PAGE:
The chemical industry in Mexico has been in decline over the past decade, due mostly to uncompetitive feedstock prices from the government-owned monopolistic oil company, Petróleos Mexicanos (PEMEX). Oil, gas and electricity in Mexico are among the most expensive in the world. Understandably, the chemical sector is concerned with the companies’ inefficiencies, uncompetitive pricing structure, political affiliations and deteriorating infrastructure, as they are largely reliant on PEMEX to power their production. Over the past two years the company has posted record levels of profitability due to the high global oil prices, a trend set to continue for the next couple of years, but not one that PEMEX can count on in the long run.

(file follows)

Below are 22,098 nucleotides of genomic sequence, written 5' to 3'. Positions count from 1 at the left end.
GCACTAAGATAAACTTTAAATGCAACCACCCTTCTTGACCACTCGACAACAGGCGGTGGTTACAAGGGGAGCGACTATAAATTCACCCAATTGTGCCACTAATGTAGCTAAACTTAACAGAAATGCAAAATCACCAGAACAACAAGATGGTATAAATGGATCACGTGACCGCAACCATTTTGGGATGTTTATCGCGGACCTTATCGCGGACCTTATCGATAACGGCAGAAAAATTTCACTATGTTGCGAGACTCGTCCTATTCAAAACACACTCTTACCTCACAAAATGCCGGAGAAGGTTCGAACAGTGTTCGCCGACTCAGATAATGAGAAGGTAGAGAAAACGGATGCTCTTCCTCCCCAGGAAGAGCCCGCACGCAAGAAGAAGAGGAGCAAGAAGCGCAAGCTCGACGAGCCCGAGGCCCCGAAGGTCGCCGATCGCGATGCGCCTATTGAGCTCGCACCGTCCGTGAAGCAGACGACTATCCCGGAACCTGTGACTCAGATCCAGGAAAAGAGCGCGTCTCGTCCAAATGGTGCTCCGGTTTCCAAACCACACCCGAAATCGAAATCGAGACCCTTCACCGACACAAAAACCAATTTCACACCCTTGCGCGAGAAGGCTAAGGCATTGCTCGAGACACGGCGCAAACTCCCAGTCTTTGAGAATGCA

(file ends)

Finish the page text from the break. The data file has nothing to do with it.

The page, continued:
There has been much debate and a great deal of frustration felt by companies on account of successive government’s inability to steer through much needed energy reforms. To further emphasize the need for private investment, the majority of remaining unexplored reserves in the Gulf of Mexico is considered deep-sea, which entails technology for exploration and extraction that Mexico does not possess. Regardless of the energy conditions companies are forced to work under, there are local and multinationals posting strong growth and profits.